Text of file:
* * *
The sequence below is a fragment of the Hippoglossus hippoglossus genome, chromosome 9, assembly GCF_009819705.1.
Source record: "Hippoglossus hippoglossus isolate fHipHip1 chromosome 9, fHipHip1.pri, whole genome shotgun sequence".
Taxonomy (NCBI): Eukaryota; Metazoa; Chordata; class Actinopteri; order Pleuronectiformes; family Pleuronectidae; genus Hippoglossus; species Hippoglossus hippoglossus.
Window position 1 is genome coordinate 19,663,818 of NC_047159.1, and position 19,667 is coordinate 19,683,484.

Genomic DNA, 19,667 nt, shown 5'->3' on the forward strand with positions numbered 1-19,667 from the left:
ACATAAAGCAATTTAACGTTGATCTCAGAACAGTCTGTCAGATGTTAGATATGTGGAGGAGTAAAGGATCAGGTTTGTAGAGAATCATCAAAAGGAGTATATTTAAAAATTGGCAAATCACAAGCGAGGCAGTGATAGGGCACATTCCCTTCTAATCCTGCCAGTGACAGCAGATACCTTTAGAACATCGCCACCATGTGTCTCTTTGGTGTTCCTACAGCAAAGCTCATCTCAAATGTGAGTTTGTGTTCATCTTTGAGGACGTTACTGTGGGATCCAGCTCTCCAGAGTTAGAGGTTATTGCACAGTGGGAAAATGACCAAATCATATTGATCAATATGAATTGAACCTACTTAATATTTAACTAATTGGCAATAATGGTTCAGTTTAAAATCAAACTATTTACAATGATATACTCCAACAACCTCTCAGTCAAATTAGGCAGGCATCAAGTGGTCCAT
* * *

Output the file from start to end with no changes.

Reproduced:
The sequence below is a fragment of the Hippoglossus hippoglossus genome, chromosome 9, assembly GCF_009819705.1.
Source record: "Hippoglossus hippoglossus isolate fHipHip1 chromosome 9, fHipHip1.pri, whole genome shotgun sequence".
Taxonomy (NCBI): Eukaryota; Metazoa; Chordata; class Actinopteri; order Pleuronectiformes; family Pleuronectidae; genus Hippoglossus; species Hippoglossus hippoglossus.
Window position 1 is genome coordinate 19,663,818 of NC_047159.1, and position 19,667 is coordinate 19,683,484.

Genomic DNA, 19,667 nt, shown 5'->3' on the forward strand with positions numbered 1-19,667 from the left:
ACATAAAGCAATTTAACGTTGATCTCAGAACAGTCTGTCAGATGTTAGATATGTGGAGGAGTAAAGGATCAGGTTTGTAGAGAATCATCAAAAGGAGTATATTTAAAAATTGGCAAATCACAAGCGAGGCAGTGATAGGGCACATTCCCTTCTAATCCTGCCAGTGACAGCAGATACCTTTAGAACATCGCCACCATGTGTCTCTTTGGTGTTCCTACAGCAAAGCTCATCTCAAATGTGAGTTTGTGTTCATCTTTGAGGACGTTACTGTGGGATCCAGCTCTCCAGAGTTAGAGGTTATTGCACAGTGGGAAAATGACCAAATCATATTGATCAATATGAATTGAACCTACTTAATATTTAACTAATTGGCAATAATGGTTCAGTTTAAAATCAAACTATTTACAATGATATACTCCAACAACCTCTCAGTCAAATTAGGCAGGCATCAAGTGGTCCAT